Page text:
In 38% of the patients, conjunctiva of the nonoperated side and nasal mucosa had positive growth simultaneously. In 63% of the patients, conjunctiva of the operated side and nasal mucosa had positive growth results simultaneously. The difference in this parameter was statistically significant (P = 0.0046).

The mean colony count in the operated eyes was 2501. In the nonoperated eyes, the mean colony count was 4730 and in nasal specimens there were 12925 colonies. While there was no statistically significant difference among the mean number of colonies between the operated and the nonoperated eyes, the differences between the eyes and the nasal specimens in colony count were statistically significant (P = 0.001).

   Discussion Top

NLDO comprises about 3% of all ophthalmic outpatient visits.[5] Stagnation and pooling lead to acute or chronic dacryocystitis with epiphora and purulent discharge. Few studies report the microbial characteristics of NLDO in adults. Changes in bacterial flora of conjunctiva in both type and quantity of microorganism were reported. The bacterial spectrum of conjunctiva in both dacryocystitis and NLDO were Gram-positive organisms in most studies.[2],[3],[5],[6],[7],[8],[9] Some other studies revealed a dominancy of Gram-negative organisms.[10],[11]

Our former study showed both increase in rate of isolation and quantity of conjunctival bacteria in adult patients with NLDO. Gram-positive bacteria were predominant in our patients. Almost 3–8 weeks after successful DCR, conjunctival flora changed to normal status.[1] This can be attributed to the washing out of the abnormal bacteria after bypassing of the obstructed nasolacrimal duct shortly after DCR.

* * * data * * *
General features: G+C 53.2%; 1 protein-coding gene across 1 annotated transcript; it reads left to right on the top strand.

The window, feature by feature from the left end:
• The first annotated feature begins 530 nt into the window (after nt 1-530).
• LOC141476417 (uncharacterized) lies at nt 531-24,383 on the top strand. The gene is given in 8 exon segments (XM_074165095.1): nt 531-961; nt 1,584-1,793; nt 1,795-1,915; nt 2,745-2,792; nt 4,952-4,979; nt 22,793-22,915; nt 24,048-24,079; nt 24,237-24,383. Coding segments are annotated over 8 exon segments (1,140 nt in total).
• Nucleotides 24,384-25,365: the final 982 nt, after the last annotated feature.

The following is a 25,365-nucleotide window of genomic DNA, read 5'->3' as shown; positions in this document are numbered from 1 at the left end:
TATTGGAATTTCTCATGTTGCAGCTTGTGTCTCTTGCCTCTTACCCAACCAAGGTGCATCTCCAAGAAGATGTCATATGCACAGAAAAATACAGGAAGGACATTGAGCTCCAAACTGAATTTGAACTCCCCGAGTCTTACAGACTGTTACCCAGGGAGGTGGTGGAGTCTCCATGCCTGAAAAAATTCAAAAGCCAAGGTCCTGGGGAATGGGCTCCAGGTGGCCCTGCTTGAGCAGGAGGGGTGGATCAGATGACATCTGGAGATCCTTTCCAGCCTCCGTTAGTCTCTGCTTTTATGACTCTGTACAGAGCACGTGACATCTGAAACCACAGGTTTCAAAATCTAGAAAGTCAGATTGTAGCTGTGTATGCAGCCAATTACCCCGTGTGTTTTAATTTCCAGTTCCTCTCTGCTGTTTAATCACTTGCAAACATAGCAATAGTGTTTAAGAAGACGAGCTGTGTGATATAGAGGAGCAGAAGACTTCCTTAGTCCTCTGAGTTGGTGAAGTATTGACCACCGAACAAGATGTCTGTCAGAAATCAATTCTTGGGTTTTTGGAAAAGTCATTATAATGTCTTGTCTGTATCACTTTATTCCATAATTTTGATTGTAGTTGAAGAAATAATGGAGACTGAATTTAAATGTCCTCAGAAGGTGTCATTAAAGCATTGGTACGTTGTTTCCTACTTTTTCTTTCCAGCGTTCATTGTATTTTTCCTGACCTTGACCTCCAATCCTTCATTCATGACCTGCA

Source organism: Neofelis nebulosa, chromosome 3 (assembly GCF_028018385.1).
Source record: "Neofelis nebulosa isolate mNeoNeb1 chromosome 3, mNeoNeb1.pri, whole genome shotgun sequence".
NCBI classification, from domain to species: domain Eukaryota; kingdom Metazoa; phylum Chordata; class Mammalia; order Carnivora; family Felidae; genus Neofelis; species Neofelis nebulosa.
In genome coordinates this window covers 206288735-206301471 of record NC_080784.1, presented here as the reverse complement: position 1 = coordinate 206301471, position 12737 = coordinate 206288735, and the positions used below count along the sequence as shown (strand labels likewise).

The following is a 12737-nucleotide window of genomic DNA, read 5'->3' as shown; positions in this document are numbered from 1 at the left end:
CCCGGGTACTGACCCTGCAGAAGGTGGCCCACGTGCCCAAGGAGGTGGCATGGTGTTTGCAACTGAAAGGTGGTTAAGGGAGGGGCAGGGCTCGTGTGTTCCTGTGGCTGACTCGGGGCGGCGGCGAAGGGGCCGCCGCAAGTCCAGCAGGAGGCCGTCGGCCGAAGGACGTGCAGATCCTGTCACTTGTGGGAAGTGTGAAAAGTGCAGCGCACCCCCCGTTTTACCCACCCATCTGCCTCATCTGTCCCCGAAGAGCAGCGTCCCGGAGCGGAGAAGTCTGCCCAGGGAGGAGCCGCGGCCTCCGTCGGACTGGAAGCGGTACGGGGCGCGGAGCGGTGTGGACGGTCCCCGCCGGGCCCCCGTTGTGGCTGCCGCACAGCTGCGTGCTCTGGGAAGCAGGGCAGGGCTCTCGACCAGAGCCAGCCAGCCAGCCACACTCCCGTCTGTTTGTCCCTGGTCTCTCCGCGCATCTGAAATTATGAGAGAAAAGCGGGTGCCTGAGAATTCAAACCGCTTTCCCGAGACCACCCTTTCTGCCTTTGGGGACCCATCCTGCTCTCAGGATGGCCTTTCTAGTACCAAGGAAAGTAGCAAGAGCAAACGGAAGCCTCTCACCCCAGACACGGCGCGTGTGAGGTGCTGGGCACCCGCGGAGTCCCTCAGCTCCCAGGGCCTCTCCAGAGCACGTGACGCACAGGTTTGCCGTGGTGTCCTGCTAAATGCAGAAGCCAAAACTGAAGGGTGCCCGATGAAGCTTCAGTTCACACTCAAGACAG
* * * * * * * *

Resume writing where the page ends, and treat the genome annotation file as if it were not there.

DCR makes a direct connection from the lacrimal sac to the nasal cavity. Positive pressure in the nasal cavity during sneezing or nose blowing may cause retrograde flow. Therefore, spillage of microorganisms from the nasal cavity and contamination of ocular surface is possible after successful DCR, especially in patients with incompetent Rosenmuller valve. Chronic spillage may change the flora of the conjunctiva to the nasal mucosal flora.

Can et al.[4] evaluated the changes of conjunctival flora 1 year after CDCR in twenty patients. They found that operated conjunctival flora became similar to nasal flora. Bacterial growth was detected in 80% of the operated eyes, 55% of the nonoperated eyes, and 100% of nasal mucosa. The frequencies of Gram-positive bacterial isolation from the operated eyes were different from the nonoperated eyes and were very close to the isolation rate of the nasal specimens.